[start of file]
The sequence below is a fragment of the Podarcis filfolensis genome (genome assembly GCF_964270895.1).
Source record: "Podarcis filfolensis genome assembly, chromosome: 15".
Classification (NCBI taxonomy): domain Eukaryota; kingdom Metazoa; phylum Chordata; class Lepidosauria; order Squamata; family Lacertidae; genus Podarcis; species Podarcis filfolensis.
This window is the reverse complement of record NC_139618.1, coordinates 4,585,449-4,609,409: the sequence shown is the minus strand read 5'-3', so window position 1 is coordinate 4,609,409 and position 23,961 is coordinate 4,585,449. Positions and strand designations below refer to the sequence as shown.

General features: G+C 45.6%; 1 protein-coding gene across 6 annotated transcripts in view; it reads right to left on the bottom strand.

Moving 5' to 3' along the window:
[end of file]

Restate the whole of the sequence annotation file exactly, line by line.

The sequence below is a fragment of the Podarcis filfolensis genome (genome assembly GCF_964270895.1).
Source record: "Podarcis filfolensis genome assembly, chromosome: 15".
Classification (NCBI taxonomy): domain Eukaryota; kingdom Metazoa; phylum Chordata; class Lepidosauria; order Squamata; family Lacertidae; genus Podarcis; species Podarcis filfolensis.
This window is the reverse complement of record NC_139618.1, coordinates 4,585,449-4,609,409: the sequence shown is the minus strand read 5'-3', so window position 1 is coordinate 4,609,409 and position 23,961 is coordinate 4,585,449. Positions and strand designations below refer to the sequence as shown.

General features: G+C 45.6%; 1 protein-coding gene across 6 annotated transcripts in view; it reads right to left on the bottom strand.

Moving 5' to 3' along the window: